Love Needs

Maslow (1943) defines the love needs as a yearning for a sense of belonging and friendship in both groups and one-on-one; both romantically and platonically. He adds that individuals will “strive with great intensity to achieve this goal” (p. 381). Joining a gang, by definition, means being part of cohesive group with a shared identity (U. S. Department of Justice, 2015; Vigil & Long, 1990). Thus, gang involvement is an attractive means of fulfilling the love needs as it allows the youth to have a sense of belonging to a group. Research shows that many gang-involved youth lack close ties with their families, friends, and schools (e.g., Li et al., 2002; Merrin, Hong, & Espelage, 2015; Pyrooz & Sweeten, 2015)

Within families, for instance, a lack of parental support is directly related to gang membership (Lenzi et al., 2015; Li et al., 2002). Specifically, Pyrooz and Sweeten (2015) found that numerous gang-involved youth come from single-parent households, with the mother often being the sole caretaker. This correlation may exist because the single parent is the family’s only source of income and may have less time to spend with the child. Additionally, low family involvement, poor communication, and low parental monitoring are all found to be risk factors of gang involvement (Li et al., 2002; Voisen, et al., 2014). Voisen et al. (2014) explains that these factors are indicative of a family relationship in which an individual does not feel a sense of love and belonging, and thus the youth may seek other ways to satisfy the need for familial connections, such as with peers.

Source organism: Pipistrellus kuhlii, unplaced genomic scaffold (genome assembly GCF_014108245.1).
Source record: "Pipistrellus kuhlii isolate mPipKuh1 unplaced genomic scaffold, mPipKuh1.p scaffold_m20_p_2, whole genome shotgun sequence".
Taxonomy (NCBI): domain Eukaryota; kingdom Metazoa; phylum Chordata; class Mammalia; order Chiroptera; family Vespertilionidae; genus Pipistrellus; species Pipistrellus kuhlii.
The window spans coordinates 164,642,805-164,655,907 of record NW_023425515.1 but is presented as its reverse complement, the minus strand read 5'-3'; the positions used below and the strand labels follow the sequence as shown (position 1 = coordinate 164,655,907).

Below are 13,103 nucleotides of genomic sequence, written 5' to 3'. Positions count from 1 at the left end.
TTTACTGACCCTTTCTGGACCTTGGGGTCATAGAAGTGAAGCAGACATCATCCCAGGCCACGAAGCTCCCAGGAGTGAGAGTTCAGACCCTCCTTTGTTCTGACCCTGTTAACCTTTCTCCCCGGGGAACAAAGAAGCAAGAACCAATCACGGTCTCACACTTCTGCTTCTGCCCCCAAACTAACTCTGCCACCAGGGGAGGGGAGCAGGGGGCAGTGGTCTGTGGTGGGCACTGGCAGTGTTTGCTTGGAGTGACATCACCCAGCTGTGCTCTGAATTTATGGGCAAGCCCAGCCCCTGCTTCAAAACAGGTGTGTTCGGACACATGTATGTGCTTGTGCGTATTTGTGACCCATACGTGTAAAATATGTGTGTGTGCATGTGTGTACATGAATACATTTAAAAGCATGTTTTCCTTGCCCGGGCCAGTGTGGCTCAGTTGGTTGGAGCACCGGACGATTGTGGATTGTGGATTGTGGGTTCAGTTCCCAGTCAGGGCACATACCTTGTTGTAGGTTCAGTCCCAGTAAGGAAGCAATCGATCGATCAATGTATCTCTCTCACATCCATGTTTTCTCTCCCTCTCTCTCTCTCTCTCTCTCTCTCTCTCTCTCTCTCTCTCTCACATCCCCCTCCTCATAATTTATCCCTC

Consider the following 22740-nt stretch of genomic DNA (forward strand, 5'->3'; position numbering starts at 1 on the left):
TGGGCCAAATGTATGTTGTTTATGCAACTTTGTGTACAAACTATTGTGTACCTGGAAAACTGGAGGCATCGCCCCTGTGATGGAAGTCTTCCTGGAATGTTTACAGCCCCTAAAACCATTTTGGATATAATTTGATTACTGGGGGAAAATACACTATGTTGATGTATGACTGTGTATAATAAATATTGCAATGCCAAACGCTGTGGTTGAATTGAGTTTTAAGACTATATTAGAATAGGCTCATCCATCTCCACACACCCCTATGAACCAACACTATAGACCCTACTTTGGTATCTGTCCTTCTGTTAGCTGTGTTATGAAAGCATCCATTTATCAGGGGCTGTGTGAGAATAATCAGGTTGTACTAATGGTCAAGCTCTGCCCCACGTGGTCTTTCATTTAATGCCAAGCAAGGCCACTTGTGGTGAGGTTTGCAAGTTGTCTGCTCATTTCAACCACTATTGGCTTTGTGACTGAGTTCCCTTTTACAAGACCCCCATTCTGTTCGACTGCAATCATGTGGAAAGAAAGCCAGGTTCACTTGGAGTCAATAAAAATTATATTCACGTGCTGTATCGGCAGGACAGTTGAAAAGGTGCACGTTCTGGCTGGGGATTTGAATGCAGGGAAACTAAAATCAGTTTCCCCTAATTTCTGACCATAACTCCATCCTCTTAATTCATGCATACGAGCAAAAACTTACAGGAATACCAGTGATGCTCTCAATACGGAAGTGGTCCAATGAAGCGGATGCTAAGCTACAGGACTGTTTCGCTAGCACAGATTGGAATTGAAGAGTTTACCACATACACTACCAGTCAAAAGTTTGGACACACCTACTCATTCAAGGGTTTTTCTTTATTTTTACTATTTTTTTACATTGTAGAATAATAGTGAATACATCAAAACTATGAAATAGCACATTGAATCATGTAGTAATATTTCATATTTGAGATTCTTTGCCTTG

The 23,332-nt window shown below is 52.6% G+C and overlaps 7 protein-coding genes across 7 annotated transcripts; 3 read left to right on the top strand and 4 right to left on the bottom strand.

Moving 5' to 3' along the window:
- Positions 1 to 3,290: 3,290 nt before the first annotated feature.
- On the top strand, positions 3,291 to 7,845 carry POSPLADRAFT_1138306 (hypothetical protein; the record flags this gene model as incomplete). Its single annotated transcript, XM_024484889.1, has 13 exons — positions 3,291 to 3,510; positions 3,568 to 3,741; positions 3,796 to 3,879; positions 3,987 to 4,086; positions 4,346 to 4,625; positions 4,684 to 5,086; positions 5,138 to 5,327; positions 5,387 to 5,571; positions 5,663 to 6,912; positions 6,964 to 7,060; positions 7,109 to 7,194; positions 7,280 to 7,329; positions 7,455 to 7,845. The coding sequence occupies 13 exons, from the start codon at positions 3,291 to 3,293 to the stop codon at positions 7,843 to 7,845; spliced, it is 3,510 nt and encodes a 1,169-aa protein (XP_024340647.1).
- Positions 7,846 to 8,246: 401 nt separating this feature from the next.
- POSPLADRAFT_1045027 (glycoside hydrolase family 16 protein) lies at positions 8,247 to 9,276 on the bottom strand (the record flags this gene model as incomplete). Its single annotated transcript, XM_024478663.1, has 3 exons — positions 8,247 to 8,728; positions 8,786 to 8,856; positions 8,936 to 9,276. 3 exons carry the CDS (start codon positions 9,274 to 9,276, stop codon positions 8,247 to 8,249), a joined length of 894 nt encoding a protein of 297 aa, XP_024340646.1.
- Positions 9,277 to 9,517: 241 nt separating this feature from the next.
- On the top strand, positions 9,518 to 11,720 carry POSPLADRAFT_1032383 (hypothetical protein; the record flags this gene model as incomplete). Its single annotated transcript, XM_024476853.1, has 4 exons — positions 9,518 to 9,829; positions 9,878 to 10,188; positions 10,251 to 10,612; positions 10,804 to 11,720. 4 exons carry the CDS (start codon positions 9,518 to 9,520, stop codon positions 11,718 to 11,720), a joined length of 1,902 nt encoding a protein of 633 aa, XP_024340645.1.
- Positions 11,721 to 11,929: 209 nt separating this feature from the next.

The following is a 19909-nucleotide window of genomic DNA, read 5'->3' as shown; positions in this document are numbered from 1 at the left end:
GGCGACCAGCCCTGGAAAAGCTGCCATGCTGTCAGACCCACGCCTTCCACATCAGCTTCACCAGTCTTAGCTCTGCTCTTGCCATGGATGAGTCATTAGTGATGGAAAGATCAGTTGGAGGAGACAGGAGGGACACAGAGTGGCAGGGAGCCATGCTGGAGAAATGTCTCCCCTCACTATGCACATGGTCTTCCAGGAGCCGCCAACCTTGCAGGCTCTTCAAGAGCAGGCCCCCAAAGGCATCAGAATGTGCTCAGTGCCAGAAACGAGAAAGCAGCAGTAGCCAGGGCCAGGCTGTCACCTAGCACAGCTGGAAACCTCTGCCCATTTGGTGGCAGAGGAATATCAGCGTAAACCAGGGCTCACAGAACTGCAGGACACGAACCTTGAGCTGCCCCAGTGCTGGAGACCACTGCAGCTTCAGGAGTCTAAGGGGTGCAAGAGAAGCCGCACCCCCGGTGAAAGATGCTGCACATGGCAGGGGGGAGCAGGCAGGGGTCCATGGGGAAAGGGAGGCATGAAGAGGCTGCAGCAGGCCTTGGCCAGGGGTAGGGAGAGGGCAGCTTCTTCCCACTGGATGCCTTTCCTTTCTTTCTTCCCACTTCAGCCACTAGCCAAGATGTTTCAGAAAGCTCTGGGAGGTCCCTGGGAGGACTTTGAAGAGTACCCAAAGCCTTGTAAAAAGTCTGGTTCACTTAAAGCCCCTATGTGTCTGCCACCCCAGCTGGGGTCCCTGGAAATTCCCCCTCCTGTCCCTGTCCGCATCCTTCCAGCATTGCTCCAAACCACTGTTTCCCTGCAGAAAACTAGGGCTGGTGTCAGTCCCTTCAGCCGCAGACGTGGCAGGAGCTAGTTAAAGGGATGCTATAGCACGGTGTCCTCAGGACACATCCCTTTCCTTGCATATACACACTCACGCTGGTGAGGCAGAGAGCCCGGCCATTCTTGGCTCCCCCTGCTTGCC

If a youth can find love or belonging among peers in school, he or she will be less likely to be involved in a gang (Merrin, Hong, & Espelage, 2015). Research also demonstrates that having a poor attachment to school academically (e.g., showing disinterest, low grades, truancy) is predictive of gang involvement (Hill et al., 1999). When youth have low attachment to school and poor relationships at home, they may turn to peers for support. While research shows that peer support can be protective against gang involvement (McDaniel, 2012), associating with delinquent and/or gang involved peers can increase his or her risk of membership (Bell, 2009; Bjerregaard & Cochran, 2012; Esbensen & Carsen, 2009; Hill et al., 1999; Lenzi et al., 2015; Voisen et al., 2014). Conversely, peer rejection also increases risk for gang involvement (Farmer & Hairston, 2013). These relationships between peers and gang involvement can be explained by Maslow’s (1943) theory in two ways. First, as mentioned above, this rejection may negatively influence an individual’s sense of belonging and make them feel unloved. Second, such rejection might impact one’s esteem, which is another important need in Maslow’s (1943) theory.

Esteem Needs